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Autism and reactive attachment/disinhibited social engagement disorders: Co-occurrence and differentiation.

Authors
  • Mayes, Susan Dickerson1
  • Calhoun, Susan L1
  • Waschbusch, Daniel A1
  • Baweja, Raman1
  • 1 Department of Psychiatry (H073), Penn State College of Medicine, Penn State Health Milton S. Hershey Medical Center, USA.
Type
Published Article
Journal
Clinical child psychology and psychiatry
Publication Date
Oct 01, 2017
Volume
22
Issue
4
Pages
620–631
Identifiers
DOI: 10.1177/1359104516678039
PMID: 27895198
Source
Medline
Keywords
License
Unknown

Abstract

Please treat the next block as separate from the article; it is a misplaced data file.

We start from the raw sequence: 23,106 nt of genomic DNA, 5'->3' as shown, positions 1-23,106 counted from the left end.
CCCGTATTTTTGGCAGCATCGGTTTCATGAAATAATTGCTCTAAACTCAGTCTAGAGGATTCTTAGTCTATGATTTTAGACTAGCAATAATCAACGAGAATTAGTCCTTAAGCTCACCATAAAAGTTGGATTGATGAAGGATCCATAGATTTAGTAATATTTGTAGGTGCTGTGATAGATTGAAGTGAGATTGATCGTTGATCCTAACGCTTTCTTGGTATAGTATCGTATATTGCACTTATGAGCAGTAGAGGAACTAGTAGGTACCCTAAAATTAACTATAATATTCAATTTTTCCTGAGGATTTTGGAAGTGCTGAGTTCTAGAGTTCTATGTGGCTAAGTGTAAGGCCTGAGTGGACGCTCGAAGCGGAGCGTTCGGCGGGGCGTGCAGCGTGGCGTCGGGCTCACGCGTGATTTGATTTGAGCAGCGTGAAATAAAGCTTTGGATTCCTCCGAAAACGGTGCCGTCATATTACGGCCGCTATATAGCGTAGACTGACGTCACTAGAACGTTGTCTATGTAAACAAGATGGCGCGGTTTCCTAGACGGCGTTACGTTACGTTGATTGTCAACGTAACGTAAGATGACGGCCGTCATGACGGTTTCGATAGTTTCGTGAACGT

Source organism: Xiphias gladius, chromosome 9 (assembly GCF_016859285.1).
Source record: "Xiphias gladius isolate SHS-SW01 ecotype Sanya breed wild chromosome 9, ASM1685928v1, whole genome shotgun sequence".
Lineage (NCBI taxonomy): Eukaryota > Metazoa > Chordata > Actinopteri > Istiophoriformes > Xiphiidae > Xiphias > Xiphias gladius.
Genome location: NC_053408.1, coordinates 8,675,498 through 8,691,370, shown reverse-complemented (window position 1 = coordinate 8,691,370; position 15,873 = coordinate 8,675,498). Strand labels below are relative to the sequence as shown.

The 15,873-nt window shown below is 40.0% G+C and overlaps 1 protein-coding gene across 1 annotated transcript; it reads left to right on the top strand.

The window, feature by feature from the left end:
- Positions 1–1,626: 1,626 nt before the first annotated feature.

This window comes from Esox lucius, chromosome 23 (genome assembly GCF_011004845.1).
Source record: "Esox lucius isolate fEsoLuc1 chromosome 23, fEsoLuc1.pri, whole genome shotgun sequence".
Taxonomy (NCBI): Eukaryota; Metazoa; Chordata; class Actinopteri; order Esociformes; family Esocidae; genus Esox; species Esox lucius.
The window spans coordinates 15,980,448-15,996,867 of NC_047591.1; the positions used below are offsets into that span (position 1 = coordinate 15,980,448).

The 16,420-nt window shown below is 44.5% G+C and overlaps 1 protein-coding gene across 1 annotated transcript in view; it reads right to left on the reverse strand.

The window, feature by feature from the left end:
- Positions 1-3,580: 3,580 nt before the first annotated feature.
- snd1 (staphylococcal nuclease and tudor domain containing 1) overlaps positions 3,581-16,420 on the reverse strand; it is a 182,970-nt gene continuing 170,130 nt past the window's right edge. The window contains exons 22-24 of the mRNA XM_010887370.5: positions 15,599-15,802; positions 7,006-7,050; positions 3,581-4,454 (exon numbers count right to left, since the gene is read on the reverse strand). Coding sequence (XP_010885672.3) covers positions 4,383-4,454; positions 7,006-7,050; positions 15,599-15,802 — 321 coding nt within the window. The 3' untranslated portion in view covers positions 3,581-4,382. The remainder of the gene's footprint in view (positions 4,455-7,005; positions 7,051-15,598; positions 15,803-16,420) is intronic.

DSM-5 ( Diagnostic and Statistical Manual of Mental Disorders, 5th edition) Reactive Attachment Disorder (RAD) and Disinhibited Social Engagement Disorder (DSED) are rare disorders sharing social difficulties with autism. The DSM-5 and ICD-10 (International Classification of Diseases, 10th revsion) state that RAD/DSED should not be diagnosed in children with autism. The purpose of our study is to determine whether children can meet criteria for both autism and RAD/DSED and to identify specific symptoms discriminating the disorders. Subjects were 486 children with autism and no RAD/DSED and 20 with RAD/DSED, 4-17 years of age. In total, 13 children with RAD/DSED met criteria for autism. Using the Checklist for Autism Spectrum Disorder (CASD), there was no overlap in total scores between the RAD/DSED with autism group (score range = 15-27) versus the RAD/DSED without autism group (range = 7-10 ). The autism with and without RAD/DSED groups did not differ in CASD scores. Nine of the CASD autism symptoms were found only in the autism with and without RAD/DSED groups. Our study demonstrates that children can meet criteria for both autism and RAD/DSED and that the disorders are easily differentiated by the presence of specific autism symptoms. Autism is a neurogenetic disorder, and RAD/DSED results from severe social-emotional maltreatment. Given the different etiologies, there is no reason why a child cannot have both disorders.

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